Facebook Buys Instagram
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When even your Grandmother's been on Facebook for years, the novelty is long gone, and Instagram has emerged as a kind of anti-Facebook. Now that Facebook is buying Instagram for a billion dollars, we'll look at what changes might be in store for the online universe. Also, what's next for Kim Jong-sun after failed North Korea's rocket launch? On Reporter's Notebook, 100 years after it sunk in the North Atlantic, the Titanic is good for business. We hear about commemorations in places with historic ties — and places without them.
Banner image: Photo-sharing app Instagram fan page is seen on the Facebook website. Photo by Karen Bleier/AFP/Getty Images
What's Next for North Korea after Its Failed Rocket Launch? ()
The launch of the satellite Bright Shining Star was designed to introduce North Korea's newest leader to the rest of the world. The result was a $100 billion humiliation, as we hear from David Kang, Director of the Korean Studies Institute at the University of Southern California.
A High-Tech Gamble on the Next Big Thing ()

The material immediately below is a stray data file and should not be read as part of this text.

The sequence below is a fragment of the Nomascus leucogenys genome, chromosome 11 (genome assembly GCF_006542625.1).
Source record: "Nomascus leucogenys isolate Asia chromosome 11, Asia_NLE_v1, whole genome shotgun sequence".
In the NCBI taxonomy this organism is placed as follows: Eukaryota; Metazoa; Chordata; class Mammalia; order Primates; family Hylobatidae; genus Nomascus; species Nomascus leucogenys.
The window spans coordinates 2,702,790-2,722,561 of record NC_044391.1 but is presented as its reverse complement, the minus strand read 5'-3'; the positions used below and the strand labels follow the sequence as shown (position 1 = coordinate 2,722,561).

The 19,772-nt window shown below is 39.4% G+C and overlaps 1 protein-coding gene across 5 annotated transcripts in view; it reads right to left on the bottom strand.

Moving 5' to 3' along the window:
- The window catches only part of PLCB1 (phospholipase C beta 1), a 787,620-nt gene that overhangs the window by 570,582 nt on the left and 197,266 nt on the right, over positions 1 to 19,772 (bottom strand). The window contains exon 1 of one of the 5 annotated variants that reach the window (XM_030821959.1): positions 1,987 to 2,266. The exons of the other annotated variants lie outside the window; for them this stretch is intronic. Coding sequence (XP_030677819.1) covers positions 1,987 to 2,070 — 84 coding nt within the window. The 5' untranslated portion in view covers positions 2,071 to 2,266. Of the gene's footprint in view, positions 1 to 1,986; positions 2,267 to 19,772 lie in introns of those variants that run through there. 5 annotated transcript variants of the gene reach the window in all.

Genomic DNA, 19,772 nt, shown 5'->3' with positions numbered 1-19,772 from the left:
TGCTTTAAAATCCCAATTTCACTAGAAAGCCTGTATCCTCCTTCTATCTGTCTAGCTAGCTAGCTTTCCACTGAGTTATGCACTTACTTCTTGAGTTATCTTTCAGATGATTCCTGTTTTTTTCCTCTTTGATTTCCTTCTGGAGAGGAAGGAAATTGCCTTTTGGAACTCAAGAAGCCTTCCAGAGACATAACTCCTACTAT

Instagram is a simple way to create your own art online with your smartphone photographs. It lets smartphone photographers enhance their pictures with 17 different filters and post their creations on the Internet. In 18 months it's attracted 33 million users. But with 13 employees, no advertisements and no sales of personal information, it hasn't made any money. For many users, it's come to be the anti-Facebook. Now Facebook's Mark Zuckerberg is buying Instagram for $1 billion. Will Instagram ever be the same? Is it further evidence that Facebook is losing its "cool?" Will Zuckerberg still be able to raise $100 billion with Facebook's Initial Public Offering?
- Aminatou Sow: Tech LadyMafia, @aminatou
- Dan Zak: Washington Post, @MrDanZak
- Michael Pachter: Wedbush Securities, @michaelpachter
- Brian Steinberg: Advertising Age, @bristei
- Teresa Caro: Engauge, @TeresaCaro
The 100th Anniversary of the Sinking of the Titanic ()
The "unsinkable" Titanic met its tragic end on an ill-fated voyage 100 years ago this weekend, but it's hardly forgotten. Today, places with direct connections to the Titanic are staging 100th anniversary events this weekend. So are other places that don't have historical ties – from Belfast, where the Great Ship was built, to landlocked St. Louis, Missouri. That's according to Ben Casselman with the Wall Street Journal.
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